Innovative financing for energy in Mexico Arturo-BETETA-DEL-Rio (1)

We are looking into how to finance and develop 150 mini solar parks, each with a capacity less than 0.5 MW.


Innovative financing for energy in Mexico

September 19, 2022

Arturo Beteta del Río, general manager of Volta Capital, talks to The Energy Year about the company’s approach to financing energy projects in Mexico, the nature of its investors and how it manages risk. Volta Capital is a private investment firm dedicated to helping companies within the energy sector expand.

What is the financial approach and position of Volta Capital in Mexico and beyond?
Volta Capital aims to develop a strong financial arm in energy markets, being experts in this landscape. Founded in 2020, we aim to establish ourselves as a leading company in the field of energy project finance, creating new ways of investing and generating value from electricity. In other words, we are an asset and investment manager dedicated to scaling up firms within the energy sector. Our strategy is driven by our will to deliver positive economic impact and high returns in the short, medium and long term for our investors.
We have an array of affiliate companies under our umbrella covering the electricity value chain. These are Sujio, a qualified energy service supplier; Sujio Generación, a market participant generator; Regulus Energía, a power marketer; Operati, an ERP to control market operations 24/7; HHGM, an EPC firm; and Sun Group, a binational affiliate dedicated to solar projects.
We recently established offices in Houston, which is the energy Mecca. This move stems from the fact that financing energy projects in Mexico is complicated for banks and investors, both private and institutional, today. They don’t understand or feel comfortable with them, nor do they manage them in an agile manner. In Houston in particular, both banks and private equity are used for these projects. We also moved to internationalise the group, which already has a robust structure in Mexico. We plan to replicate this structure in the United States and Central and South America.

What is the nature of the capital you manage and channel into renewable projects?
We are still a young company with plenty of ambitions to realise. Currently, we are still working on single-deal projects. We raise capital to invest in specific generation projects, mainly renewables. We raise both domestic and foreign capital and manage it directly in Mexico or the US, depending on the preference of each investor.
We have a lot of US capital, but the majority of it is of Mexican origin. The latter comes from investors who have decided to take their money out of Mexico to avoid risk given the current political instability in the country. This capital is what is commonly known as “swallow capital.” This is secured through a US vehicle, but the investors continue investing in Mexico. These types of investors like to own a certain proportion of the generation assets, and these assets have an appealing return for them.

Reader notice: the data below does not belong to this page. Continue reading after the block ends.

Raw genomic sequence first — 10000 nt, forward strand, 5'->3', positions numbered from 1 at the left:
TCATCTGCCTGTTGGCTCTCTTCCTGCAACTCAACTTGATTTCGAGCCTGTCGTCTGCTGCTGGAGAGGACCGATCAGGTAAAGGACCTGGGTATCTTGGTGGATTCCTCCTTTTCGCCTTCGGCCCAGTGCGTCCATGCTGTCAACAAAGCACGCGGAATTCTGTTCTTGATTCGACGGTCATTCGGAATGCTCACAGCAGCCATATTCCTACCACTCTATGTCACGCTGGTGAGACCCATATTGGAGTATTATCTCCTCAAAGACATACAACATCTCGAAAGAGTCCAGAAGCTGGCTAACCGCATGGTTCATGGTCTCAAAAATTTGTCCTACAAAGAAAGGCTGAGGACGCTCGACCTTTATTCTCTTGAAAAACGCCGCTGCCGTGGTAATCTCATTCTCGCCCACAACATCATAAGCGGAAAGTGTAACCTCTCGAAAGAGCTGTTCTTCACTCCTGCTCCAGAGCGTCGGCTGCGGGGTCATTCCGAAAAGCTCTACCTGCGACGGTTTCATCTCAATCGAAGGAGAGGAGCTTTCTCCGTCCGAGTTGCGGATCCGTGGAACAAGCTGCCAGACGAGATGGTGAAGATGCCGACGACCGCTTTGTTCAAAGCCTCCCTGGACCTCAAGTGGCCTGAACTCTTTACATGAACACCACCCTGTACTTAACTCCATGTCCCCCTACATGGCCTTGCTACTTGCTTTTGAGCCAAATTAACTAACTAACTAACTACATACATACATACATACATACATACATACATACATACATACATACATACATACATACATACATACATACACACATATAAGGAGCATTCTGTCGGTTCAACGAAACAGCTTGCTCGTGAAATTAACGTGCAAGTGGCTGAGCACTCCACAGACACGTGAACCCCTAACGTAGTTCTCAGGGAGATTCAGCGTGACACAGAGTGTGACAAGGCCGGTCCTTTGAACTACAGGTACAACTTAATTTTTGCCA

In what ways could real-time energy trading enhance the competitiveness of the sector?
There are plenty of things we can learn from other energy markets. For example, in the area of energy trading, Mexico does not operate a real-time market, unlike private energy markets in the US, for example. A real-time market could potentially optimise the Mexican market by making it much more competitive. Basically, trading in real time would follow the same concept of the stock market. However, in Mexico you can only trade with the price offered for the day ahead market.
Real-time trading of electricity could bring many economic opportunities to the sector and market participants. It would increase the monetary flow in the whole market; this increase would mainly benefit generation companies and make it possible to grow the installed capacity and thus generate savings for end users.


What investment structure and risk management tools do you use when investing?
Volta’s business model is centred on three main axes. The first one focuses on the support and development of the companies in which Volta has a stake, that is, its affiliate subsidiaries. The second one is the development or acquisition of new business units, which is done through single deals via SPVs. The third axis concerns new financial product development. This structure allows us to maximise investments to the fullest and guarantee the best returns.
In addition, we can also secure energy-component risk hedges and, where appropriate, a proportion of the PPA [power purchase agreement] could be assured. We can ensure the viability of the project from start to finish because of the structure we have. We hedge against, for example, the volatility of the local marginal energy price, we can do that with the power marketer; and with the qualified energy service supplier we can secure a long-term PPA to ensure the investor’s return; while we can optimise the cost structure of the capex investment through our EPC.

How pertinent are SPVs when developing distributed generation projects?